Moreover, in another study conducted by the Society for Human Resource Management (2010) found an increase of organization training on diversity issues. More training is being done in diversity and Inclusion.  There are more minorities that are boards of directors and organizations that practice diversity are having desired outcomes.  In that, more creative and innovative ideals and new markets have been made available, this increases profitability.

    Both surveys are encouraging and hopeful in that global organizations are buying into the concept that a diverse workforce is vital to the overall strategy. Organizations such as Intel, Mattel Toys and L’Oreal, as cited in the Forbes insight survey, epitomized the ability to harness the talents and creativity of their diverse workforces. Significant progress continues to be made to build and retain a diverse workforce.   But, with every success there are still hurdles to overcome.  Organizations with budget problems in a weak economy find it hard to implement diversity programs and negative attitudes still lingers amongst top management.  Perhaps in next five year more organizations will come on board with having diverse programs in their organizations.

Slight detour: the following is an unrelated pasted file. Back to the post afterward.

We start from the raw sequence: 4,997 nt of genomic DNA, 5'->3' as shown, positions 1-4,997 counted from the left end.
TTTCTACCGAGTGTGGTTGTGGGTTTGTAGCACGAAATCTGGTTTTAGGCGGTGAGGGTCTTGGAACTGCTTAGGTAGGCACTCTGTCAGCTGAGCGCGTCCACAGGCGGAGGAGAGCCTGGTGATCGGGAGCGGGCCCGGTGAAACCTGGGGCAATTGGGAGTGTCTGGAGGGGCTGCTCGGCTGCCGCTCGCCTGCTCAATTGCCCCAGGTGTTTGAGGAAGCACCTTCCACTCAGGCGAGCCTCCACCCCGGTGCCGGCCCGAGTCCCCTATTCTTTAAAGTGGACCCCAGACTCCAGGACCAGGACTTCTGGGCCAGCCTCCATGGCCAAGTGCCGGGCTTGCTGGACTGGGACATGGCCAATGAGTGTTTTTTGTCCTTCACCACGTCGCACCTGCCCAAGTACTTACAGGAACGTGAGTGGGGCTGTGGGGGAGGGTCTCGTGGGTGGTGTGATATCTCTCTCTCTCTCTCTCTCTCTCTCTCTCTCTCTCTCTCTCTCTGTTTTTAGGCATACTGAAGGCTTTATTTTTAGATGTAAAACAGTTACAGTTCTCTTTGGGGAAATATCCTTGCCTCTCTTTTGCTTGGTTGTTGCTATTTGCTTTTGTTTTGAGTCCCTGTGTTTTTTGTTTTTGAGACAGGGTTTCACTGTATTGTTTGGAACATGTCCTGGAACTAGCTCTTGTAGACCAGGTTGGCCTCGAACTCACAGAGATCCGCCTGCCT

References

 Forbes Insight (2011). Global Diversity and Inclusion: Fostering Innovation through a Diverse Workforce. Retrieved from http://www.forbesmedia.com/blog/globaldiversity.

 Kirby, S, & Orlando, R (2000). Work-place diversity. Journal of Social Psychology, 140.3, 1-8.

McClosky (2002). Georgia Power, igniting the spark, Profiles in Diversity Journal • May/June 2002, Retrieved from http; // http://www.diverityjournal.com.

Robbins, S. P. (2005). Essentials of organizational behavior (8th ed). Upper Saddle River, NJ: Prentice Hall

 Society for Human Resource Management. (2010, June). SHRM Poll: Financial Challenges to the U.S. and Global Economy and Their Impact on Organizations.  Retrieved from http://www.shrm.org/surveys.

About DCDARDENTALKS

I am a graduate with a PhD from Capella University in the field of Organization and Management, a MS in the field of Human Resources from University of Oklahoma and a Bachelor’s in the field of Business Administration from Liberty University. Professional Credentials: I am a retired Army Warrant Officer, with a background in Logistic Management. The positions held in the military included Senior Project Manager Leader, Logistics Manager and Supply Systems Technician. Presently, I work for the Department of Defense in the field Defense Acquisition and Contracting. For more than 9 years, I served as a college professor for both online and traditional learning teaching courses in the areas of Organizational Behavior, Compensation Management and Research, Assessment Methods in Human Resources, Test and Measurement and Adult Human Development and Behavior.
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2 Responses to Diversity in the Workplace